Among the colorful, unique and fascinating marine creatures that live in and around coral reefs, nudibranchs perhaps have the most adorable and quirkiest shapes of them all that remind you of the creatures from popular anime “Pokémon.”
Nudibranchs are shell-less marine gastropod mollusks, part of the sea slug family, and estimated to have more than 2,000 different species found in the world’s oceans.1 They range in sizes too, from the smallest with a size that’s less than 10mm like shaun the sheep (costasiella kuroshimae) to those that are more than 100mm like aegires serenae.
Due to their photogenic nature, they become favorites among divers and are given the nickname “butterflies of the sea.” Despite their eye-catching shapes and colors you have to carefully and thoroughly look for them in between the coral reefs because they are small and blend well with their surroundings; once you spot them be mindful when you come near them because their tiny eyes don’t function the same way as humans or other animals do.
The eyes in nudibranchs can only distinguish between light and dark, however they are equipped with two highly sensitive tentacles called rhinophores to smell, taste and feel the environment and to detect food with the signals captured from chemical compounds.2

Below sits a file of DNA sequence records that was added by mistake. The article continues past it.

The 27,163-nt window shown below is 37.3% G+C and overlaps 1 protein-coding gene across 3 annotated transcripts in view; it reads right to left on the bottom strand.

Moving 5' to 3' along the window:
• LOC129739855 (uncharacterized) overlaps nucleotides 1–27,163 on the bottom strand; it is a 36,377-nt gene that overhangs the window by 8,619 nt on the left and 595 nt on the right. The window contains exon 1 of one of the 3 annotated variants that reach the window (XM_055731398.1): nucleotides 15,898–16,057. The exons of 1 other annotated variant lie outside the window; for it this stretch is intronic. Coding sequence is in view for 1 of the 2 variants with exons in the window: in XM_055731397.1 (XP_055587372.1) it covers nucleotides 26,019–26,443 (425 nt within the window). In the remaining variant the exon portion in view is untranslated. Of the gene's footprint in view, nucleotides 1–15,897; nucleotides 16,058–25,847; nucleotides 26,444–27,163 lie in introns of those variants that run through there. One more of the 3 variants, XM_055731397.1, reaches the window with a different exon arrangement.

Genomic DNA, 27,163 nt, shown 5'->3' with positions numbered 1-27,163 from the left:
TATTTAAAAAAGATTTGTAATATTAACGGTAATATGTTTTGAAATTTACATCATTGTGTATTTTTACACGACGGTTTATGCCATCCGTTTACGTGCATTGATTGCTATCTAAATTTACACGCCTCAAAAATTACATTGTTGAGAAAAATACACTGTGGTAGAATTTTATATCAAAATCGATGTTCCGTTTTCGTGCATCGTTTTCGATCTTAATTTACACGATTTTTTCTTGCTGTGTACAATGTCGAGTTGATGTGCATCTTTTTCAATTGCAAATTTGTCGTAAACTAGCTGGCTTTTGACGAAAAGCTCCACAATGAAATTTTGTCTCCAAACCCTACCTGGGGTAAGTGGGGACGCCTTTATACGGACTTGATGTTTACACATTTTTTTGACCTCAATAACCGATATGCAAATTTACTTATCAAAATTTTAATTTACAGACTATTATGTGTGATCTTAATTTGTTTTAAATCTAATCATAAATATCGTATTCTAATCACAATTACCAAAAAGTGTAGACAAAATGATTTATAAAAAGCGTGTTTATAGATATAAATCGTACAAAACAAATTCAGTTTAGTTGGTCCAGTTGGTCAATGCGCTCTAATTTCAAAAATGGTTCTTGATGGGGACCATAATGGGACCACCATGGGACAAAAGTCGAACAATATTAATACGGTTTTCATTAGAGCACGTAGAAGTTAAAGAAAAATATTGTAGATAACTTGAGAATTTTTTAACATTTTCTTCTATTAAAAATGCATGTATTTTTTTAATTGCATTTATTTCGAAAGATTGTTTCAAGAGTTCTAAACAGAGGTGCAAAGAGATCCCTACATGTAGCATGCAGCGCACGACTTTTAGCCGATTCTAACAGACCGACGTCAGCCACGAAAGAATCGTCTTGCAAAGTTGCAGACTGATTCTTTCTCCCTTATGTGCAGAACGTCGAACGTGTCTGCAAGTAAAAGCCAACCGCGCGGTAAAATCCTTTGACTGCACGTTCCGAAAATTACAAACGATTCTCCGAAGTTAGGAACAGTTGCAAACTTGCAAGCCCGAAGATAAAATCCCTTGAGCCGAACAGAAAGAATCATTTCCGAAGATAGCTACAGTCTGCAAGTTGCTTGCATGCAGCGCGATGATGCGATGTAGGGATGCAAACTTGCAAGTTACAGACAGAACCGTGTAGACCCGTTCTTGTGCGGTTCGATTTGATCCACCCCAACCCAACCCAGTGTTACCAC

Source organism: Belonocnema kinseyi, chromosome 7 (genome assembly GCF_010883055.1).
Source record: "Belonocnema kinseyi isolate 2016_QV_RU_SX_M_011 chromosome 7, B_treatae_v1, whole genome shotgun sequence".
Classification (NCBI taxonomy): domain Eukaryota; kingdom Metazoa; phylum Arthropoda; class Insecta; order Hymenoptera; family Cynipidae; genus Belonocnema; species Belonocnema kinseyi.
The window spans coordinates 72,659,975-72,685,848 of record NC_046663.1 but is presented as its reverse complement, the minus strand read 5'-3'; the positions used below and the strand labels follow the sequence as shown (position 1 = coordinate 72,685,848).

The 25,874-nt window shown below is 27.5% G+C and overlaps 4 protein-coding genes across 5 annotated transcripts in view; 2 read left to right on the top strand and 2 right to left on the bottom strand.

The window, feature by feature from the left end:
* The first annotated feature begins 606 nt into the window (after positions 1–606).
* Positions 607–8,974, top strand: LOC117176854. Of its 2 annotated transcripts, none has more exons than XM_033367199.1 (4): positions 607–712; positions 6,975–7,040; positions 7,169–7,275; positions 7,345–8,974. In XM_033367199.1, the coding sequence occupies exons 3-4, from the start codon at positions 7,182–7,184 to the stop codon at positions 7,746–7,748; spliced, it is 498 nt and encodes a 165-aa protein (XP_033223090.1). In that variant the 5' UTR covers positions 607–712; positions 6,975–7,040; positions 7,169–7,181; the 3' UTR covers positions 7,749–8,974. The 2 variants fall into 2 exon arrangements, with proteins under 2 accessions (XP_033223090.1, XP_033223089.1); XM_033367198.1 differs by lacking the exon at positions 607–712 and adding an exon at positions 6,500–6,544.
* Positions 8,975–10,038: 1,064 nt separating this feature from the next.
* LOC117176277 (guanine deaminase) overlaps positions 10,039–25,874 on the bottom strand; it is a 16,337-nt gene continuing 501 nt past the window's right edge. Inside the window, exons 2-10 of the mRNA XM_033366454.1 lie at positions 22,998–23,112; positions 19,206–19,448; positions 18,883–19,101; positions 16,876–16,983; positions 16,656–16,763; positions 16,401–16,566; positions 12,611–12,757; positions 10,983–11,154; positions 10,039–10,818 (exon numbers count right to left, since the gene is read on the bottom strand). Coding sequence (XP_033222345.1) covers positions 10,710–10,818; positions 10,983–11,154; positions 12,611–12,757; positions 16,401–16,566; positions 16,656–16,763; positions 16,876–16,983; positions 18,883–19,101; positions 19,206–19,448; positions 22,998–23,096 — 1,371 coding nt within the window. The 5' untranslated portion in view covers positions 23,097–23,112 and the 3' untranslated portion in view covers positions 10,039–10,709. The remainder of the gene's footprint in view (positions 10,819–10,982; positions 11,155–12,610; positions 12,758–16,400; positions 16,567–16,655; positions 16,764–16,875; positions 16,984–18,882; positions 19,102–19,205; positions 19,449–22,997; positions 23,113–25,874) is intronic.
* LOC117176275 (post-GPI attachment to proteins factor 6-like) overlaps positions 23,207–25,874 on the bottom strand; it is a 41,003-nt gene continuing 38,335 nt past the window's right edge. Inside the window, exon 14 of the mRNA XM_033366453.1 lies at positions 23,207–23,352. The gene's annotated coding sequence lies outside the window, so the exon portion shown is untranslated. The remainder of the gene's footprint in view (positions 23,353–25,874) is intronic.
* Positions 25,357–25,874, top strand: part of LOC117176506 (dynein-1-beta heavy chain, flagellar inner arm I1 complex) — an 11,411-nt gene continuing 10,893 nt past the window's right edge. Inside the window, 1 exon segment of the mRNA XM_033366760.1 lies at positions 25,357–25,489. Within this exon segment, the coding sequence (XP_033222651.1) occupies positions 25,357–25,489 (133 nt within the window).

Due to their shell-less body, nudibranchs are easy targets for predators but they have several effective defense mechanisms like producing toxic compounds via de novo biosynthesis or from the food they eat.
Plenty of nudibranch species have been identified in Indonesian waters and they have to be protected because they are a great model and biological instrument for science development, great natural sources for medicines and also magnet visitors who want to see them live in the ocean.
At Bawah Island they are easily found in areas where plenty of coral reefs thrive, the best location to see them is in Tokong. It’s highly recommended for you to use a proper scuba diving tool if you are thinking of seeing them underwater because they live in benthic zone.
As benthic animals, nudibranchs are highly dependent on substrate as a place to live and as a food source. Substrate isn’t their only food source though as they also get nutrients from the photosynthesis process by algae living in their bodies.
Our coral conservation work helps maintain coral reefs ecosystem in the Anambas area. By keeping a healthy coral reefs ecosystem we indirectly protect all the wonderful sea creatures, like nudibranchs, whose lives depend on coral reefs.
2 Marpaung, Y., Ompi, M., Manembu, I., Roeroe, K.A., Mamangkey, N.G.F., Lumingas, L. (2019). Substrate Diversity of Nudibranch at Lembeh Strait. Jurnal Pesisir dan Laut Tropis, Vol (7):2